Lizabeth A. Allison is Chancellor Professor of Biology at the College of William & Mary. She received her Ph.D. in Zoology from the University of Washington, specializing in molecular and cellular biology. Before coming to William & Mary, she spent eight years as a faculty member at the University of Canterbury in New Zealand. Liz teaches introductory biology for majors and upper-division molecular biology courses. She has mentored graduate students and more than 100 undergraduate research students, many of them coauthoring papers with her on intracellular trafficking of the thyroid hormone receptor in normal and cancer cells. The recipient of numerous awards, including a State Council for Higher Education in Virginia (SCHEV) Outstanding Faculty Award in 2009, Liz received one of the three inaugural Arts & Sciences Faculty Awards for Teaching Excellence in 2011, and a Plumeri Award for Faculty Excellence in 2012. In addition to her work on this text, she is author of Fundamental Molecular Biology, now in its second edition, with a third edition underway.
Michael Black received his Ph.D. in Microbiology & Immunology from Stanford University School of Medicine as a Howard Hughes Predoctoral Fellow. After graduation, he studied cell biology as a Burroughs Wellcome Postdoctoral Fellow at the MRC Laboratory of Molecular Biology in Cambridge, England. His current research focuses on the use of molecules to identify and track the transmission of microbes in the environment. Michael is a professor of Cell & Molecular Biology at California Polytechnic State University in San Luis Obispo, where he teaches introductory and advanced classes for majors in cell biology and microbiology. In addition to his teaching and research activities, Michael serves as the director of the Undergraduate Biotechnology Lab, where he works alongside undergraduate technicians to integrate research projects and inquiry-based activities into undergraduate classes.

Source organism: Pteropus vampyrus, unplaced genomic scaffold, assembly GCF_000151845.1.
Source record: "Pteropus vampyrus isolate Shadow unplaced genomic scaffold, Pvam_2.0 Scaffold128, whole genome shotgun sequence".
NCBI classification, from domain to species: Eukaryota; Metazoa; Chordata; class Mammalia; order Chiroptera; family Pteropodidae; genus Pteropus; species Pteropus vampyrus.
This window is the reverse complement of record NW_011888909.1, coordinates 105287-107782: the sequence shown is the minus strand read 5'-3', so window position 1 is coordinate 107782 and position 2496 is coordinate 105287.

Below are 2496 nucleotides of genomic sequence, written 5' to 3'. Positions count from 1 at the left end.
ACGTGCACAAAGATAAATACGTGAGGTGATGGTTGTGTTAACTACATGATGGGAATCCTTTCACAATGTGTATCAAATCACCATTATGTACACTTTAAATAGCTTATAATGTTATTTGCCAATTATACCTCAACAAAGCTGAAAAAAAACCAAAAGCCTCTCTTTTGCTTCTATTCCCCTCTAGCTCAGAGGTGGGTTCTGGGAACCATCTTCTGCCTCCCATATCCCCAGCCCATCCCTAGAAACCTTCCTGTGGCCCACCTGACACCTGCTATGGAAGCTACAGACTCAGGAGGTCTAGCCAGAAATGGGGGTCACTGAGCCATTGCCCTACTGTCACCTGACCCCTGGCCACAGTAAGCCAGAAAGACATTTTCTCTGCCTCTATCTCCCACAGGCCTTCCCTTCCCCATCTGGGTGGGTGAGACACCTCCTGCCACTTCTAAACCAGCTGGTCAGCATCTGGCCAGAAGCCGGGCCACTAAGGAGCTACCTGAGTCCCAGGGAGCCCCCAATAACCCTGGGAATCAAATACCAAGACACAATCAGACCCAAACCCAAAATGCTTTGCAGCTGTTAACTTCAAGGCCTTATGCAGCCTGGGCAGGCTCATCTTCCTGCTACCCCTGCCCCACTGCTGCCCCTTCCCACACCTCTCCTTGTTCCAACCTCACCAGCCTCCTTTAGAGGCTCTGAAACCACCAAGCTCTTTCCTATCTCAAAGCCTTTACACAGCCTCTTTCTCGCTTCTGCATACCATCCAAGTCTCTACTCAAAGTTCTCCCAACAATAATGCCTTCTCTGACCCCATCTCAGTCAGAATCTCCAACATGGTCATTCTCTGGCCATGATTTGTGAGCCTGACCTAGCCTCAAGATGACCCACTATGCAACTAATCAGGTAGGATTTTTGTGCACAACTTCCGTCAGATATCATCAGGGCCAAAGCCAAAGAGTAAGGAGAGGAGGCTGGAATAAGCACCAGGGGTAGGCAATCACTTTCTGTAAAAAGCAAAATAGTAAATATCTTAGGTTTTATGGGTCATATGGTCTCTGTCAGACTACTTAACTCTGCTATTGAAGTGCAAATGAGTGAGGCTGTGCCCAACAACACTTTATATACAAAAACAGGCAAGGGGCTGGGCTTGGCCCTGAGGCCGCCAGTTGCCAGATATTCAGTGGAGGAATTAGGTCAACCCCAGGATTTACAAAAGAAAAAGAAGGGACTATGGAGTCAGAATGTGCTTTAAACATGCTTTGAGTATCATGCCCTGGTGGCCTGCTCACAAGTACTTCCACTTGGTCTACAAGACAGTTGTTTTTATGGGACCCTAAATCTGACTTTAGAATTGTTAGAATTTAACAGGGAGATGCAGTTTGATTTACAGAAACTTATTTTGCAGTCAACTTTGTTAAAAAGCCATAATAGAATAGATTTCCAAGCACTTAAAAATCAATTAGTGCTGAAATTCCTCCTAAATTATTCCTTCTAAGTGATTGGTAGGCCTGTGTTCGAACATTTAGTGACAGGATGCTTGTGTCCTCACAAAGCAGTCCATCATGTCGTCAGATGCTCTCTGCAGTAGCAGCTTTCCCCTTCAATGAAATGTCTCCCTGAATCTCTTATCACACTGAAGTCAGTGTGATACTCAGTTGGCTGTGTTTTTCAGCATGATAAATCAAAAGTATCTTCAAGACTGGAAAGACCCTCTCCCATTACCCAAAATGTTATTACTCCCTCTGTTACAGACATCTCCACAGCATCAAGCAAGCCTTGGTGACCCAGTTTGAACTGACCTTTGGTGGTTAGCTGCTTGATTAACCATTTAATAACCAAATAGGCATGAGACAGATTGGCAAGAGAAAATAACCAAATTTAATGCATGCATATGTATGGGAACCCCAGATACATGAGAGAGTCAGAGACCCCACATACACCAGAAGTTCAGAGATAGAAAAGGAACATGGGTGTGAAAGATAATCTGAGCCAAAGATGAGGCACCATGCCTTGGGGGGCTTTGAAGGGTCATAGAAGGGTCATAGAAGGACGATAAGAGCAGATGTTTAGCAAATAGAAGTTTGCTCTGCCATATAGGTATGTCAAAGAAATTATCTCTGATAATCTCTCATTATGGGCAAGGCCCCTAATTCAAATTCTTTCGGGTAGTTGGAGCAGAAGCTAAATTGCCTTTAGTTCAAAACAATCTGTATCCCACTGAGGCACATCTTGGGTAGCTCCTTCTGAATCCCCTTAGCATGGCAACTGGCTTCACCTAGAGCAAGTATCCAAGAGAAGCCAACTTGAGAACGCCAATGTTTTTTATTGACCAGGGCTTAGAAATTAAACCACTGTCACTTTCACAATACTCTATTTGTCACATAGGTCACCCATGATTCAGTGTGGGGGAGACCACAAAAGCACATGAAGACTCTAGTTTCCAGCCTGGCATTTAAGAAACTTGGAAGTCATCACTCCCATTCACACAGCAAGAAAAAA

Jeff Carmichael received his B.S. in Biology from Slippery Rock University in Pennsylvania and his Ph.D. in Plant Biology from the University of Georgia. As an undergraduate student, he spent some time studying enzyme kinetics through a fellowship at Oak Ridge National Laboratory in Tennessee. His graduate work focused on sexual reproduction in an intriguing group of seed plants. He has been teaching and coordinating Introductory Biology at the University of North Dakota for more than 20 years. He also serves in the Office of Instructional Development where he helps other faculty members incorporate evidence-based best teaching practices in their courses. He has received excellence in teaching awards at UND and as a graduate student in Georgia. His revision of Unit 6 and part of Unit 5 of the Sixth Edition is his first foray into textbook writing.